Is “sensuality” used here to mean a combination of sexual desire *and* sexual activity? If so, I hate seeing its “lack” be disparaged. Granted, someone who wants to avoid sex altogether probably wouldn’t — or at least shouldn’t — seek to be a dragonrider, though a woman whose only other options are marriage or mistress-hood might think it could be preferable under the influence of dragon sex. But I categorically have a particular dislike for narratives that slut-shame *and* prude-shame. And someone can have plenty of sexual desire and still not be having sex with many peoole — or anyone — if they’re not conventionally attractive and/or struggle to express or detect attraction. Argh.

    I don’t remember if Meron’s designated villainousness was a factor in the villification of Kylara for bedding him.

  3. Nothing June 1, 2017 at 4:56 pm

    You know, beyond the “woman falls for or settles for a superior man” pattern, there is also a long-standing pattern in McCaffrey’s writing that when “babies ever after” happens, the child is usually a boy. Maybe there are little girls in other series, but I can’t remember any Pernese protagonist giving birth to anything other than a boy. It happens in her Freedom series, too, but that one is problematic for a whole host of reasons. Maybe someone somewhere will deconstruct that one too.

  4. Silver Adept June 1, 2017 at 6:59 pm

    @ genesistrine –

    Quite true. We’re not seeing a lot of Mirrim and T’gellan together to know what the magic is that he’s working on her.

    Piemur is still an ally in the basic sense because he’s got the ear of all the important characters of the books, even if he’s still behaving much more jerkily.

    I’d forgotten that Kylara’s behavior was considered good (and likely in contrast to Brekke being reserved) before she suddenly became villainous.

    And ugh, another example of needing your series bible or at least some indicator that social mores have changed toward raising children individually again. We’ve had time skips, so they could easily be hidden in there…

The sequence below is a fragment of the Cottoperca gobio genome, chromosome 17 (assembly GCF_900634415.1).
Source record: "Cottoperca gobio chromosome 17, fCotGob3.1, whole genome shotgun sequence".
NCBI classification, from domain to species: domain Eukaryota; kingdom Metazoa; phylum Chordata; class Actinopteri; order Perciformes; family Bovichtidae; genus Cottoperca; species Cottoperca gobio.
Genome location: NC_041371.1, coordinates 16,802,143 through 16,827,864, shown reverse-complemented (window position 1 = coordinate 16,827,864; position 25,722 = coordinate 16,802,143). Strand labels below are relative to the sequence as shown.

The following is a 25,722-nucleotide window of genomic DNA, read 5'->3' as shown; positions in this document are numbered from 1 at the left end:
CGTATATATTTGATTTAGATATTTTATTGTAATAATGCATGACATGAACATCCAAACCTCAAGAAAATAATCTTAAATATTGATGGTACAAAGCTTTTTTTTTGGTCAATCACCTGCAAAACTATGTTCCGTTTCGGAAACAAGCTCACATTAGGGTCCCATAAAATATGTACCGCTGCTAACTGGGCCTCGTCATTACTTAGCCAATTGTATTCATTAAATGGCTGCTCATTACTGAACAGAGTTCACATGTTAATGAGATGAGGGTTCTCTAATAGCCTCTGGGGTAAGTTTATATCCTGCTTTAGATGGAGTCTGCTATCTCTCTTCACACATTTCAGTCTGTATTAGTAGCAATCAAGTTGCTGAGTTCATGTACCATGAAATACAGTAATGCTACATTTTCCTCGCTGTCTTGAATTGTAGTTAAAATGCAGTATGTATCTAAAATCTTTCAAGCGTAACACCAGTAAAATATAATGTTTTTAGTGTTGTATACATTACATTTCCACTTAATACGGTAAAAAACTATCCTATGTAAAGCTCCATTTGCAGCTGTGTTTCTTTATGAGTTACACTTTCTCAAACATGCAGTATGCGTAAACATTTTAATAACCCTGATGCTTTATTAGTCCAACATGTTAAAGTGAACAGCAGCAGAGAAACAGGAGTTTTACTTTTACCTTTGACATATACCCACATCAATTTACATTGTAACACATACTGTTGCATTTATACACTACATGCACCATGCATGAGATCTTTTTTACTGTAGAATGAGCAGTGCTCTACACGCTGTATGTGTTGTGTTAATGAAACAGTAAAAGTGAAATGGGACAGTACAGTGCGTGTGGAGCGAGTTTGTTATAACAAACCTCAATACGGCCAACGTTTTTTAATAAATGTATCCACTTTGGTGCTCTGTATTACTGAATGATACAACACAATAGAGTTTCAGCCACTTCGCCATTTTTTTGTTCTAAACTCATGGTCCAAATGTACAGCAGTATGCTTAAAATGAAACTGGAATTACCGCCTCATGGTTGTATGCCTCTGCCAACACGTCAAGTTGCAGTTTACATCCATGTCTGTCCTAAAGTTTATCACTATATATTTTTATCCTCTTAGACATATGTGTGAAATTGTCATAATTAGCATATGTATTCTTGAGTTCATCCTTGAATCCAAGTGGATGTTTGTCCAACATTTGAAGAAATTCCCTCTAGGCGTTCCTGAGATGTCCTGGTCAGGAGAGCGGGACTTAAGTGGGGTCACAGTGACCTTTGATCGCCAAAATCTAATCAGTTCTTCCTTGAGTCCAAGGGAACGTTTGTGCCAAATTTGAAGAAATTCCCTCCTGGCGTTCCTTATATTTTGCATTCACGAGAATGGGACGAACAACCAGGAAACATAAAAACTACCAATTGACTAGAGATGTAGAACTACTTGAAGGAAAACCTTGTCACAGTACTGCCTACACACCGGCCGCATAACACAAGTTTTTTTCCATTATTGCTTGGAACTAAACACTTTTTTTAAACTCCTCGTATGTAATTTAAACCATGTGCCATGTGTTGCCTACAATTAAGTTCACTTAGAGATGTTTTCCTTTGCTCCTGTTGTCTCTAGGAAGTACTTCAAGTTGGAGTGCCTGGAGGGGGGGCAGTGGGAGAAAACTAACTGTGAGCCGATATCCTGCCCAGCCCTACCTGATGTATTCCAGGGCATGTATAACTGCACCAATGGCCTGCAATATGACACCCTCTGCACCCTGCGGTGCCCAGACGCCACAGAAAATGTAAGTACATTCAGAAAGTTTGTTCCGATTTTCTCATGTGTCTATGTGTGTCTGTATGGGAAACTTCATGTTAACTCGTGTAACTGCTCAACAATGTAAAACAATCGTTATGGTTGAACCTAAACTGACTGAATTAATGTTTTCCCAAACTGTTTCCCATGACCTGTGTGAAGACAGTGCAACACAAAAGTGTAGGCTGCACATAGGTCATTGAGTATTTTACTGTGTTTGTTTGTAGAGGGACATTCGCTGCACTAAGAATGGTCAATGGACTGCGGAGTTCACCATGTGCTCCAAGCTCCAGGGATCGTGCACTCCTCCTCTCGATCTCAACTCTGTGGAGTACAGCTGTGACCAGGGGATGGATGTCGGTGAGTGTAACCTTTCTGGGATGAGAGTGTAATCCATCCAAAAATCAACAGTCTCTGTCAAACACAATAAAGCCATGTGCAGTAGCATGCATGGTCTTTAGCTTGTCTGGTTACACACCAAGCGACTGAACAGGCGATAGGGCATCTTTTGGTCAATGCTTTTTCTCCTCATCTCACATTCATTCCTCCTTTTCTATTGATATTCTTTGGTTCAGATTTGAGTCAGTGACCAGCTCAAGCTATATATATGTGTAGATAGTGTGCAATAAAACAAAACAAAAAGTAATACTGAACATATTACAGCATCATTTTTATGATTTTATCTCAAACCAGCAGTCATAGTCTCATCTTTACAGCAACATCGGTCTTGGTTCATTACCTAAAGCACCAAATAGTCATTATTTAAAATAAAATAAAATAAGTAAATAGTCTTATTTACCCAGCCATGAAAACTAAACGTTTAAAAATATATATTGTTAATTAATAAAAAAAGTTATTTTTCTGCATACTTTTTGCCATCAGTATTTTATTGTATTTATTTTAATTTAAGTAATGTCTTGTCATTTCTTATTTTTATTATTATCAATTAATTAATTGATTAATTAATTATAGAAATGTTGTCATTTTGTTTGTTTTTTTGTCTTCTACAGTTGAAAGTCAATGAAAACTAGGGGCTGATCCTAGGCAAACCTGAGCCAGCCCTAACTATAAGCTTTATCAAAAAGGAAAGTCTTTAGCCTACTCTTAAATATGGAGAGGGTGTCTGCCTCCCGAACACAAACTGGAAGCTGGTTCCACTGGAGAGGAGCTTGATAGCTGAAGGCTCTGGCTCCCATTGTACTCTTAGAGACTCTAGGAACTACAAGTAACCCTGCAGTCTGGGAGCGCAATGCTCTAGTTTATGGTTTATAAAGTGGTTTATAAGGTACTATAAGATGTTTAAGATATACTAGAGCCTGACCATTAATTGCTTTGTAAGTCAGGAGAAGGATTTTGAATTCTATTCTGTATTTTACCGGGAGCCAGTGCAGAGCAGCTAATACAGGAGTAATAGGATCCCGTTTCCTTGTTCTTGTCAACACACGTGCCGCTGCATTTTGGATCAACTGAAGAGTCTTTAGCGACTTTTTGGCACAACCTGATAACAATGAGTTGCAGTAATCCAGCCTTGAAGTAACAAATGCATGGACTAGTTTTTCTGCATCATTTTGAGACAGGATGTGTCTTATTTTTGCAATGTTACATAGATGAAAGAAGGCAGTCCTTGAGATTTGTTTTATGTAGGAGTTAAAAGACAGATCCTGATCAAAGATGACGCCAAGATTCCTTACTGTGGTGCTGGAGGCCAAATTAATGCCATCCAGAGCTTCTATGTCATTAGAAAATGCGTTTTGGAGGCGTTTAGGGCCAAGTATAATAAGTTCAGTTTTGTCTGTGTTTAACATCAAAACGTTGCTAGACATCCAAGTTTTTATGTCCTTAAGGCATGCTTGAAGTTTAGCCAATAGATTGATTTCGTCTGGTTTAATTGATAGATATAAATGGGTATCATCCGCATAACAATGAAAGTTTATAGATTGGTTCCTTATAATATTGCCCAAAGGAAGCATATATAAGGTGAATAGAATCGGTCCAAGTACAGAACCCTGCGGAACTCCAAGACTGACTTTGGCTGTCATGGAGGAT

@ WanderingUndine –

    “sensual” is definitely being used in the combined sense here, of both a high sex drive and lots of sexual activity, which is okay so long as it is with approved people, I guess. And the lack always seems to be shamed in queen riders, but that’s because, until Mirrim, there weren’t any other women riders outside of the queens.

    @ Nothing –

    Yep, all boys, all the time, for all the children. Because heaven forbid there be daughters brought up to be awesome.

  5. WanderingUndine June 1, 2017 at 9:19 pm

    Nerilka and Alessen had a daughter, “little Moreta,” as well as sons iirc. So did Tarvi and Sallah, though that wasn’t their happy ending. In the Acorna aeries (rot13 for spoiler) Npbean naq Nnev unir gjva qnhtgref. But here and now, it’s definitely sons all ’round.

  6. genesistrine June 2, 2017 at 3:39 am

    @WanderingUndine: I’m pretty sure Kylara was being vilified before the other characters knew she was seeing Meron. Come the think of it the change might have been after Prideth was flown by Orth – maybe the unspoken rule is that queenriders can sleep around until their queen’s flown, and after that they’re supposed to be monogamous? It would explain why DQ was being so sniffy about Mardra’s court of young bronze riders too.